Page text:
CERN: Accelerating Science with Puppet - PuppetConf '12


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"Accelerating Science with Puppet" by Tim Bell, Operating System and Infrastructure Manager at CERN. Talk given at PuppetConf 2012.

Abstract: This talk will review CERN's objectives and how the computing infrastructure is evolving to address the challenges at scale using community supported software such as Puppet and OpenStack.

Speaker Bio: Tim Bell is responsible for the CERN IT Operating System and Infrastructure Group which supports Windows, Mac and Linux across the site along with virtualisation, E-mail and web services. These systems are used by over 10,000 scientists researching fundamental physics, finding out what the Universe is made of and how it works. Prior to working at CERN, Tim worked for Deutsche Bank managing private banking infrastructure in Europe and for IBM as a Unix kernel developer and deploying large scale technical computing solutions.

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  • Established by an international treaty at the end of 2nd world war as a place where scientists could work together for fundamental researchNuclear is part of the name but our world is particle physics
  • Our current understanding of the universe is incomplete. A theory, called the Standard Model, proposes particles and forces, many of which have been experimentally observed. However, there are open questions- Why do some particles have mass and others not ? The Higgs Boson is a theory but we need experimental evidence.Our theory of forces does not explain how Gravity worksCosmologists can only find 4% of the matter in the universe, we have lost the other 96%We should have 50% matter, 50% anti-matter… why is there an asymmetry (although it is a good thing that there is since the two anhialiate each other) ?When we go back through time 13 billion years towards the big bang, we move back through planets, stars, atoms, protons/electrons towards a soup like quark gluon plasma. What were the properties of this?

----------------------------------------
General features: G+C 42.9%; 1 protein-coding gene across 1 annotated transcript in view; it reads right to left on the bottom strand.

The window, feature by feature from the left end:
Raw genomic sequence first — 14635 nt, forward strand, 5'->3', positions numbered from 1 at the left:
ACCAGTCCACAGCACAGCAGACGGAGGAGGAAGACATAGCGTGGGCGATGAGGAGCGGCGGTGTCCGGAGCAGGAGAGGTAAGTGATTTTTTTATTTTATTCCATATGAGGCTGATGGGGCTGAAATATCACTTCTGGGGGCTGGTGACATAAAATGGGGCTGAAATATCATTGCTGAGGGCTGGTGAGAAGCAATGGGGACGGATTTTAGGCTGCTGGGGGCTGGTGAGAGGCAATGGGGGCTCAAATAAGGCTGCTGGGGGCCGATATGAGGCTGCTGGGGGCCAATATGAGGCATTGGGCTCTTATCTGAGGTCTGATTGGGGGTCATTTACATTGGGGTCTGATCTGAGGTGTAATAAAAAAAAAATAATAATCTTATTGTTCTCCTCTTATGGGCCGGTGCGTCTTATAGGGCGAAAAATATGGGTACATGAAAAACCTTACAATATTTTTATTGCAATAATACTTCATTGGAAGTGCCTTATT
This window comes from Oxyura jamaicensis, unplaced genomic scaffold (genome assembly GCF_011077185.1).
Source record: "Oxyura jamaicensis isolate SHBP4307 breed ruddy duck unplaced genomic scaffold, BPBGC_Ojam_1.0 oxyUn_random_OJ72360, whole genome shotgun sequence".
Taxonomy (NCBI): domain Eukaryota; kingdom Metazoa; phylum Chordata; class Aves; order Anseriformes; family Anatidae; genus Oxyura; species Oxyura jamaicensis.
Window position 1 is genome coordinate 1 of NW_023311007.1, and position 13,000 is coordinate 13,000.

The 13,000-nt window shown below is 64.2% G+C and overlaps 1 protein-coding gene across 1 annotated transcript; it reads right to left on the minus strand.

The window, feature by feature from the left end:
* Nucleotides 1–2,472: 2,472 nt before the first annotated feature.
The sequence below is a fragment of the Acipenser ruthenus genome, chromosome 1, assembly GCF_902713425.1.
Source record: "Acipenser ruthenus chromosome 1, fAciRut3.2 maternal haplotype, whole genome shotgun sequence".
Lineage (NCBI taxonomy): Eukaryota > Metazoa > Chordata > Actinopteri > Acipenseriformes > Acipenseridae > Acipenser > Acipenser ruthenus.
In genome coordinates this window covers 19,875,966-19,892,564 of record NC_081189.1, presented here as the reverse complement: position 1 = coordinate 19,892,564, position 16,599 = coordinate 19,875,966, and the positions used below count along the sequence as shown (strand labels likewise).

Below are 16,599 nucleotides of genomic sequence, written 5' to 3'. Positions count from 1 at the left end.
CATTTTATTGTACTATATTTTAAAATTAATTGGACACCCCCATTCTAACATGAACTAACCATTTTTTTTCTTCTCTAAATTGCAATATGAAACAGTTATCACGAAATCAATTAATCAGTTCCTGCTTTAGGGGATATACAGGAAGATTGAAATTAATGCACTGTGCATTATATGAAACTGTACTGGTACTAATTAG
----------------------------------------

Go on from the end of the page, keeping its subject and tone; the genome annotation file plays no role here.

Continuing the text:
• Biggest international scientific collaboration in the world, over 10,000 scientistsfrom 100 countriesAnnual Budget around 1.1 billion USDFunding for CERN, the laboratory, itselfcomesfrom the 20 member states, in ratio to the grossdomesticproduct… other countries contribute to experimentsincludingsubstantial US contribution towards the LHC experiments
  • The LHC is CERN’s largest accelerator. A 17 mile ring 100 meters underground where two beams of particles are sent in opposite directions and collided at the 4 experiments, Atlas, CMS, LHCb and ALICE. Lake Geneva and the airport are visible in the top to give a scale.
  • CERN is more than just the LHCCNGS neutrinos to Gran SassoCLOUD demonstrating impacts of cosmic rays on weather patternsAnti-hydrogen atoms contained for minutes in a magnetic vesselHowever, for those of you who have read Dan Brown’s Angels and Demons or seen the film, there are no maniacal monks with pounds of anti-matter running around the campus
  • LHC was conceived in the 1980s and construction was started in 2002 within the tunnel of a previous accelerator called LEP6,000 magnets lowered down 100m shafts weighing up to 35 tons each